Simon Zonenblick

Canada Geese

 

Blue sky is fluffed with grated cloud,

whole sprinklings of it, glueing white

skyscape on a slab of lake

as geese erupt into communal flight.

 

Dispatched, the units hurtle, loud

as ship horns on a foggy sea,

survival for survivals sake,

returning to the water, noiselessly.

 

Norland Moor, Calderdale, March 2013

 

Mintily air whitens

as clouds balloon over the broadness

of hills and mane-thick gorse,

like a wig encompassing the glassy, grassy

snows of Norland Moor

 

Blackly scribbles swim

in jagged elegance

like cackles grating

silences of sky:

crows of Norland Moor.

 

Above the Canal at Hebden Bridge

 

The canal, a pewter moonbeam ribboning the town, is silent:

 

a sleeping sheep, it radiates

a silvered calm, beaded by bobbing

boats of blue and bushy green.

 

The barges may as well be lily-pads,

the unobtrusive rectangle of water

one of many stitched into a twined bone-structure

 

rimming parks and pathways,

soft like settling snow – canals endure

seemingly unendingly and simple,

 

a stark reciprocity of gains,

un-squeezed harvest of persistent peace,

a long rain-coloured corridor

 

no longer used for coal or sacks of grain,

but resurrected from the slimiest demise

by holiday-and-home-makers, their boats

 

like tubes of childhood sweets

bobblingly slotted along waters

self-evidently tinselling a round, echoic course.

 

Shy relations of aggressive seas,

genteel cousins of the rivers,

unselfconscious and subdued, reassuringly straightforward:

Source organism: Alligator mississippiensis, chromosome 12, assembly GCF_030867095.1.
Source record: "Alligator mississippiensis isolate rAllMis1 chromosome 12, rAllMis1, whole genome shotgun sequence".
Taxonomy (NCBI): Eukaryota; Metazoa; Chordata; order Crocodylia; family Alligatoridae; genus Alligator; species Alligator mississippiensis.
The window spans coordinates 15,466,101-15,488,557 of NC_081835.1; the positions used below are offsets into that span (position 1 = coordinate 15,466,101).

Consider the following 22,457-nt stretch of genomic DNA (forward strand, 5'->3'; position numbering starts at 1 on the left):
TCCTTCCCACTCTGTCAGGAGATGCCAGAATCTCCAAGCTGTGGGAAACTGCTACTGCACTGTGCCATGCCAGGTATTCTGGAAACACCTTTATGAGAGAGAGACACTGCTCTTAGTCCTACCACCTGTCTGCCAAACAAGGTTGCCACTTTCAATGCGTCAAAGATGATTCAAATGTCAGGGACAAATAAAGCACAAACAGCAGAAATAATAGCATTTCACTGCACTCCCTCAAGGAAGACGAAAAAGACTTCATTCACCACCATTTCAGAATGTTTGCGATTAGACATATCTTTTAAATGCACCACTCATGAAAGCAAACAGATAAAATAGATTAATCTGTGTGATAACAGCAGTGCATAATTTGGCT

in a world of continual uncertainties, canals are rare constants.

 

Heron, Rochdale Canal 

 

At a distance on this Sunday afternoon,

you’re eyebrow-fine in river mist,

cut sharp and almost one-

dimensional;

 

as though your wafer-thinness

were a cloak,

a winter pelt,

or as when our insides

are x-rayed onto screens

or analysed through samples,

charts and graphs,

we see ourselves reduced to DNA,

our blood and bones

blackboarded in a squiggled jumble,

technologically transfigured, gridded,

a dot-to-dot re-focusing,

like some complicated, simple mathematical joke.

 

Perhaps this wraithlike sillhouette,

this flickered implication’s

how we look, framed

through avian eyes,

or when offering a thread,

our shadowed selves concealed,

in office, waiting room, field, or home,

when money, faith, or love’s set down

and bartered over. 

Ours is a world of angles, shades,

of outlines,

and beyond them, other outlines tapering

to far horizons.

 

©2015 Simon Zonenblick

 

Simon Zonenblick is a poet living in the Ryburn Valley, Yorkshire. Simon works mainly in libraries and dabbles in gardening.  Two collections of his poetry have been published: Little Creatures -poems of Insects, Small Mammals and Micro-organisms (Caterpillar Poetry) & Random Journeys (Unpretentious Arts).